Eyewitness testimony at the Salem witch trials

“Why would they lie?” is the usual response when revisionists cast doubt on eyewitness testimony of the holocaust (even when that testimony relates how multiple corpses could be burned in a crematory oven in 15 minutes). It’s a question that came to mind as I’m reading a book about the Salem witch trials of the late 17th century, trials which were also accompanied by much eyewitness testimony. I thought the members might find some of the following exerpts from the book to have a certain familiarity about them…

Nevins, Winfield S. The Witches of Salem, Longmeadow Press, 1994 (reprint of original 1892 edition)

Page 59, excerpt from the account of the examination of accused witch Sarah Good by John Hathorne:

“The above named children, all being present, positively accused her of hurting them sundry times within this two months, and also that morning. Sarah Good denied that she had been at their houses in said time or near them or had done them any hurt. All the above said children then present accused her face to face.”

The children go into convulsions. Hathorne presses Good to tell who did hurt the children, if not her. At first she says she doesn’t know who it could be, then under further questioning she incriminates a fellow-accused:

She then answered, and said it was Sarah Osburn, and Sarah Osburn was then under custody, and not in the house, and the children, being quickly after recovered out of their fit(!), said that it was Sarah Good and also Sarah Osburn that then did hurt and torment or afflict them…

Then, as in 1945, attempting to deflect the inevitable by incriminating a colleague merely doubled the number of accused…

It wasn’t just the children coming up with this kind of testimony:
Page 61:

Johanna Chilburn testified that “the apparition of Sarah Good and her last child appeared to deponent and told her that its mother murdered it;” that Good said she did it because she could not attend it; that the child told its mother she was a witch, and then “Sarah Good said she did give it to the devil”.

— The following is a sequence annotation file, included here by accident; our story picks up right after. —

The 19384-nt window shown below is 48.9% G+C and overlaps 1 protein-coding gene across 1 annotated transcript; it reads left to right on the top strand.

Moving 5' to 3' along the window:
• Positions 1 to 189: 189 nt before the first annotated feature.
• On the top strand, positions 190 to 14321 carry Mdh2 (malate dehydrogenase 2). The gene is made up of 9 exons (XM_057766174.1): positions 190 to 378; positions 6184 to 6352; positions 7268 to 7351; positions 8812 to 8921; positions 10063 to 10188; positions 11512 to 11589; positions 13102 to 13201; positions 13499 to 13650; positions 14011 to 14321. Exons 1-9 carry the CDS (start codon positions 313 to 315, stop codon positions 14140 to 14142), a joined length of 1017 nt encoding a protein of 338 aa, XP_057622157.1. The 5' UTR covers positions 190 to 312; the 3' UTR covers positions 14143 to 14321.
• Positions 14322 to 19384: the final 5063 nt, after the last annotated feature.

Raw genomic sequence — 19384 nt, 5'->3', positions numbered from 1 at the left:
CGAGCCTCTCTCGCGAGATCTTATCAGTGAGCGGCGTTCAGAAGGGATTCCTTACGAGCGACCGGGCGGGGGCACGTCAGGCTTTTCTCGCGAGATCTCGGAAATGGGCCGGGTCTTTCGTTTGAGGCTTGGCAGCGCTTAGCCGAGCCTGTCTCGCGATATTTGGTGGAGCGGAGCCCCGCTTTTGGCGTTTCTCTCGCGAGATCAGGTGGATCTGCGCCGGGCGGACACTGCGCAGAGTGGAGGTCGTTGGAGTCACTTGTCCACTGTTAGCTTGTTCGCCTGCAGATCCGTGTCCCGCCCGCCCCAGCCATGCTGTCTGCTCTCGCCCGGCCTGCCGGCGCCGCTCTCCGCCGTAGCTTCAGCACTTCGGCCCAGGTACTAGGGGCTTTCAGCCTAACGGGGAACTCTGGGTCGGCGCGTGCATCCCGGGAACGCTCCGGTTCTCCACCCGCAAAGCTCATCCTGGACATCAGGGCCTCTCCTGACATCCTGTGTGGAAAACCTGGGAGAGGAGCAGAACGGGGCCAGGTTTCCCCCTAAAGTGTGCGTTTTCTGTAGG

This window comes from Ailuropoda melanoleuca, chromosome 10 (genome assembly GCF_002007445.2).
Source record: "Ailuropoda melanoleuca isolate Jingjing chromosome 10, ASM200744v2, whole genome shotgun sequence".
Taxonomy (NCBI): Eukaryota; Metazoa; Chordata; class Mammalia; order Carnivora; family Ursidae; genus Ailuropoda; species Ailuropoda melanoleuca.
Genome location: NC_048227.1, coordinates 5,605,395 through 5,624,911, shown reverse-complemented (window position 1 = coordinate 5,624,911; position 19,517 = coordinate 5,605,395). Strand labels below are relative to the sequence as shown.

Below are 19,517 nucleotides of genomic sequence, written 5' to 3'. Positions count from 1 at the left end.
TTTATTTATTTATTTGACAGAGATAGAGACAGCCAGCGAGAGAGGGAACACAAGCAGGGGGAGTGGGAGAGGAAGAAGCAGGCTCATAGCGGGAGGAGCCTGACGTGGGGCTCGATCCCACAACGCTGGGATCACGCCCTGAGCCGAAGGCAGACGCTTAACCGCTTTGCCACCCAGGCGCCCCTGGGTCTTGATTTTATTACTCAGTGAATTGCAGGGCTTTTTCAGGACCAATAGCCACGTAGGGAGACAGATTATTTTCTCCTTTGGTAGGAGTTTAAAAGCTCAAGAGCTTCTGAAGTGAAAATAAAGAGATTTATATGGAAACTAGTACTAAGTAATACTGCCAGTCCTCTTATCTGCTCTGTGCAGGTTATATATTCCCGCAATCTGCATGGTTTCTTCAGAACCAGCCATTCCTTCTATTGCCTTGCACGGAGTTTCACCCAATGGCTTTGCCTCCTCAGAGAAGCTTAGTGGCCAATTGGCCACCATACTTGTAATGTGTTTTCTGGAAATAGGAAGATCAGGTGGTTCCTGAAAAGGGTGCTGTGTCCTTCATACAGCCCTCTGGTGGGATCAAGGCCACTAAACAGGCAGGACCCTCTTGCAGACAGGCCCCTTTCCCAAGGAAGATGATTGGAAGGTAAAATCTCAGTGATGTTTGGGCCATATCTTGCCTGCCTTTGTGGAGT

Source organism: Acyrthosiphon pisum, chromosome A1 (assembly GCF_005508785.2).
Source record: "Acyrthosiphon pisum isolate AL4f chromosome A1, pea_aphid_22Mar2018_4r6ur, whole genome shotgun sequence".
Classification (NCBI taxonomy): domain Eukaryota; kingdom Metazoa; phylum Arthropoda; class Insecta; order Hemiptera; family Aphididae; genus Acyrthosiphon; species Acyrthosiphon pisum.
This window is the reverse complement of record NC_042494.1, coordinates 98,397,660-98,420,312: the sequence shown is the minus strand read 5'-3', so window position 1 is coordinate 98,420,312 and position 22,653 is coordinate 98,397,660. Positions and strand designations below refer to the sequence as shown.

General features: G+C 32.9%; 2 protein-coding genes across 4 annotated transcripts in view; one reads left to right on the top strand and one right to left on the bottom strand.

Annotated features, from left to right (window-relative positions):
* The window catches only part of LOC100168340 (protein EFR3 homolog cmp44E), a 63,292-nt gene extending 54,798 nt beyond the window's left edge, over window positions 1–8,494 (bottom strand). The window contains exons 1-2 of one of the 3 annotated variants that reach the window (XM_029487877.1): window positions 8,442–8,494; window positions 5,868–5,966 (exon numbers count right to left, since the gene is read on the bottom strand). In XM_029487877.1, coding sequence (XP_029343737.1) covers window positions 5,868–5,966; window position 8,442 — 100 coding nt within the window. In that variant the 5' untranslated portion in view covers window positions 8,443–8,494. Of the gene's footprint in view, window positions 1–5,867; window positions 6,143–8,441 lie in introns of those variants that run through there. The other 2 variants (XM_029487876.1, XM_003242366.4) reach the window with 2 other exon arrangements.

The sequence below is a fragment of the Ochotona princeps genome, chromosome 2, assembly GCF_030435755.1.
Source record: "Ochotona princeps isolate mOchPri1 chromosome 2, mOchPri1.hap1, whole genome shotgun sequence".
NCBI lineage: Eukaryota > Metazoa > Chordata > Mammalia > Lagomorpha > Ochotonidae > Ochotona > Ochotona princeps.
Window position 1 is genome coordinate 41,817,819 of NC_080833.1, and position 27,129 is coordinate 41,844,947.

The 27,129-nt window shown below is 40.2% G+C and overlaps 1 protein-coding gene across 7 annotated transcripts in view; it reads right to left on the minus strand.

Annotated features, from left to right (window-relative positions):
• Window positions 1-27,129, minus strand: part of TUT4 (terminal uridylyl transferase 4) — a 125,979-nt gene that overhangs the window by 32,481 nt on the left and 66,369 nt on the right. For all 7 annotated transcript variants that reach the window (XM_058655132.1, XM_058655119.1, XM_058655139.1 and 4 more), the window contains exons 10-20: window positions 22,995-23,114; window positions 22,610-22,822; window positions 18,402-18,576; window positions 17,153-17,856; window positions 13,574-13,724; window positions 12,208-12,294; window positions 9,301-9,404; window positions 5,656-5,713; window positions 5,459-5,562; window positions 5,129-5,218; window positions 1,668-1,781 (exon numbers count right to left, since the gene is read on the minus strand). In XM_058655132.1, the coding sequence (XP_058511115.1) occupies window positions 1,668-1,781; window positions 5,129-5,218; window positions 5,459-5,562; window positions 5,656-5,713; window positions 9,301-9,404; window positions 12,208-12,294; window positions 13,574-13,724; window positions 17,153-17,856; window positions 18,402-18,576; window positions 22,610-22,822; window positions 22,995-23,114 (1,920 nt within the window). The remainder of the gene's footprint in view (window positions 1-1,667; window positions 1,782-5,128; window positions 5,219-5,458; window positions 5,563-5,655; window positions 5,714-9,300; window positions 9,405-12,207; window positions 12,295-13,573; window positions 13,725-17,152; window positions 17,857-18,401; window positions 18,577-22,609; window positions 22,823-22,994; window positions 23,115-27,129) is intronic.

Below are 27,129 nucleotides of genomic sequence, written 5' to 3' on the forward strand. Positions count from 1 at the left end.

Page 62:

Susanna Sheldon said she had been most grievously tortured by the apparition of Sarah Good “biting, pricking, pinching and almost choking me to death.” On June 26, 1692, Good most violently pulled her down behind a chest and tied her hands together with a wheel band and choked her, and William Battis and Thomas Buffinton were forced to cut the band from her hands, for they could not untie it.

Page 63:

Sarah Vibber, a woman 36 years of age, testified that Good tortured Mercy Lewis on April 11, and herself on May 2, by pressing her breath almost out, and also afflicted her infant so that she and Vibber could not hold it.

Page 64:
Not everyone involved proved to be a stranger to common sense, however:

During this trial one of the witnesses who sat in the room cried out that Good had stabbed her, and had broken the knife-blade in so doing. The point of the blade was taken from her clothes where she said she was stabbed. Thereupon a young man arose in the court and stated that he broke that very knife the previous day and threw away the point. He produced the remaining part of the knife. It was then apparent that the girl had picked up the point which he threw away and put it in the bosom of her dress, whence she drew it to corroborate her statement that someone had stabbed her. She had deliberately falsified, and used the knife-point to reinforce the falsehood.

Sarah Good was sentenced to be hanged. Page 65:

“Reverend Mr Noyes, who was present, told her as she stood on the scaffold, “You are a witch, and you know you are a witch.” “You are a liar,” was her indignant reply; “I am no more a witch than you are a wizzard, and if you take my life, God will give you blood to drink.”

Well, if Christianity does turn out to be true, one doesn’t envy the Rev. Noyes his arrival in the afterlife…



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